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This Week in Trumpcare

A quick, informative breakdown on the proposed changes to federal healthcare policy from the H*yas for Choice Board

What happened?

For the past several weeks, Senate majority leader Mitch McConnell has been drafting a health care bill completely behind closed doors. The Better Care Reconciliation Act of 2017, meant to replace the Obama administration’s Affordable Care Act (ACA), is an amended version of the bill put forth in May by the House of Representatives, the American Health Care Act (AHCA). In addition to leaving a projected 54 million Americans without insurance over the next decade, the Senate’s bill will provide billions of dollars in tax breaks to the wealthy and attempt to offset this loss in revenue by cutting health care benefits from women, low-income people, people of color, elderly people and people with disabilities and chronic illnesses. On Thursday, the text of McConnell’s secret bill was finally released, simultaneously to Congress and to the public.

What changes were included from AHCA to BCRA?

Like its House counterpart, the Better Care Reconciliation Act attempts to cut taxes on the country’s highest earners, those with annual incomes of $250,000 or more. In comparison with the previous version of the bill, however, the Senate’s proposed plan contains more drastic cuts to Medicaid over a longer period of time. At the time of the AHCA’s proposal, the Congressional Budget Office estimated that some 23 million Americans would lose their healthcare coverage under the House’s bill; current projections are even higher. And unlike the House bill, the Better Care Reconciliation Act repeals the ACA’s individual mandate while making no attempt to replace it.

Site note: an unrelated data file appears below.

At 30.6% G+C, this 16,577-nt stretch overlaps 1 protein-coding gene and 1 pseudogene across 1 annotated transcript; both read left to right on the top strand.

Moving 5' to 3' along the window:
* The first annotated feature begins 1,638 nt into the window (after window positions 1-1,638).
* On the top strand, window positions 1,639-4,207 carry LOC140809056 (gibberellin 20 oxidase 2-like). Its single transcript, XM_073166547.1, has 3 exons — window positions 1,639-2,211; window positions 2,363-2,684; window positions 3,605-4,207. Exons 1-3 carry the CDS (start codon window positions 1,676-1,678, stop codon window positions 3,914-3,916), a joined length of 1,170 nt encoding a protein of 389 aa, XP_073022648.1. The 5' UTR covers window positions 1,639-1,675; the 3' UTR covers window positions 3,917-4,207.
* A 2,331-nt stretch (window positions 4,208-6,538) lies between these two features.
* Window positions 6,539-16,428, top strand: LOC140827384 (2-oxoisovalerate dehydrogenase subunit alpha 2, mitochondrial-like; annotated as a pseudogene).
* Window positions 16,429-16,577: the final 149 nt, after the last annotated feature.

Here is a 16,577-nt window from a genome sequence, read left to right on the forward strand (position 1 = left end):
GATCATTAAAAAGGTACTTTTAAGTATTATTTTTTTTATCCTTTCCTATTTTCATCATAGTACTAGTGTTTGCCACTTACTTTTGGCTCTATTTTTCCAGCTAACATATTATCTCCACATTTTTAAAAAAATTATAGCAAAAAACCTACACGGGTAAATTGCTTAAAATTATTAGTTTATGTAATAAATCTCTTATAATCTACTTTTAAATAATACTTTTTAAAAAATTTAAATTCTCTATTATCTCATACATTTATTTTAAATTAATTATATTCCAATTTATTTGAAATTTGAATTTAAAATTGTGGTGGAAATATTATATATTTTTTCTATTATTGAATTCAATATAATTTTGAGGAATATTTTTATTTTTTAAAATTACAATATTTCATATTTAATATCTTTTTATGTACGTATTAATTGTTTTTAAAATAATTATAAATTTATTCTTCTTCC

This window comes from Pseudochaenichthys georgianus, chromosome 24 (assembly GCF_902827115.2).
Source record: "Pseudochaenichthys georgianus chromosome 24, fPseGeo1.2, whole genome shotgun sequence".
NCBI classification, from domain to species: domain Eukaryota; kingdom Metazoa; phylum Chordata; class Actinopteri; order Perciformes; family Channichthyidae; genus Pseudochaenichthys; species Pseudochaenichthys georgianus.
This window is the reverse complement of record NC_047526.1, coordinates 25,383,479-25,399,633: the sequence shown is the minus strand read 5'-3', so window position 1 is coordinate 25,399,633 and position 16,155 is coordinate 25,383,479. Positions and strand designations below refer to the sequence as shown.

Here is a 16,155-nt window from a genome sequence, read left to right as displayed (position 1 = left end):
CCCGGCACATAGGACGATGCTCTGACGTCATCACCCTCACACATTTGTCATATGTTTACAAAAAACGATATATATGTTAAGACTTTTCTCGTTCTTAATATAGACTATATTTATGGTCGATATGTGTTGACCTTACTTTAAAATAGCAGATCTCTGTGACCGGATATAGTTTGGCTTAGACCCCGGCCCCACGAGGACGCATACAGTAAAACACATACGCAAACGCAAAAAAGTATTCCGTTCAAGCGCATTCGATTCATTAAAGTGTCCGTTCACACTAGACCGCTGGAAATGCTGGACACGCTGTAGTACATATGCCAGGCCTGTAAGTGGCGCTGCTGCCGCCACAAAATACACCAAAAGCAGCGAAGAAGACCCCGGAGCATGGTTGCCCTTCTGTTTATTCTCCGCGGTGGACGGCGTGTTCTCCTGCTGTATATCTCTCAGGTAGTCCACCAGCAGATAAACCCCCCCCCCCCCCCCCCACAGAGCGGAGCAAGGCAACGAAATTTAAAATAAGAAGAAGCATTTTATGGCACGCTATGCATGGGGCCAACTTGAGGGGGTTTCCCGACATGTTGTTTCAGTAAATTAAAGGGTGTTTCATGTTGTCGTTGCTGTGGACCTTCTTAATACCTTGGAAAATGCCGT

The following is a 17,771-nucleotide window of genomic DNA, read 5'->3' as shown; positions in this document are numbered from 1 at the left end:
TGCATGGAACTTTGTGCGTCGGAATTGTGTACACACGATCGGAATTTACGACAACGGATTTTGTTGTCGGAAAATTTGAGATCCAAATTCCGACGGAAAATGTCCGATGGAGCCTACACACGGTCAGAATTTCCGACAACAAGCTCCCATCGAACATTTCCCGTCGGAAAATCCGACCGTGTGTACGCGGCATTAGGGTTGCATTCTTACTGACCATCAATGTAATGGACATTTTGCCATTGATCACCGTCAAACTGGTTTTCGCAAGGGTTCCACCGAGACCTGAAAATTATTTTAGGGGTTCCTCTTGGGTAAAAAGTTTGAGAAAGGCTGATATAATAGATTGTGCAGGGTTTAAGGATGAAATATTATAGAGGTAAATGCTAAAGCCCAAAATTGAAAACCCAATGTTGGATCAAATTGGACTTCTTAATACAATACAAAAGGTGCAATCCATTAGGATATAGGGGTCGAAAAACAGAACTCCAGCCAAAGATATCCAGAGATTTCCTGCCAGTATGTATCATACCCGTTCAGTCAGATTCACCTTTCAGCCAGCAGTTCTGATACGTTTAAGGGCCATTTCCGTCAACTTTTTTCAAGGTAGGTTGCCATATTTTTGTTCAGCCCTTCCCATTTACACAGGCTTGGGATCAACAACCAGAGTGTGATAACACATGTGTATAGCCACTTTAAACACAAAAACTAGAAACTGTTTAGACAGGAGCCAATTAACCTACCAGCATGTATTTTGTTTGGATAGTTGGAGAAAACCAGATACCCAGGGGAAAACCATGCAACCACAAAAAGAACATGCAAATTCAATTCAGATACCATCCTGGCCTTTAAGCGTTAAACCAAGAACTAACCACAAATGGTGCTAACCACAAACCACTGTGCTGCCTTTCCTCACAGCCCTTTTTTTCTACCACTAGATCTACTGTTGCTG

What are the key differences between Obamacare and the new plan?

House and Senate Republicans alike are working to, overall, cut healthcare spending – particularly to Medicaid, which allows low income people to access a variety of healthcare services at a reduced cost or with no cost at all. The ACA brought with it a number of taxes that helps the federal government to pay for these services; the new bill will seek to repeal most if not all of these taxes, including those on millionaires and billionaires. In short terms, the bill being considered by Congress repeals: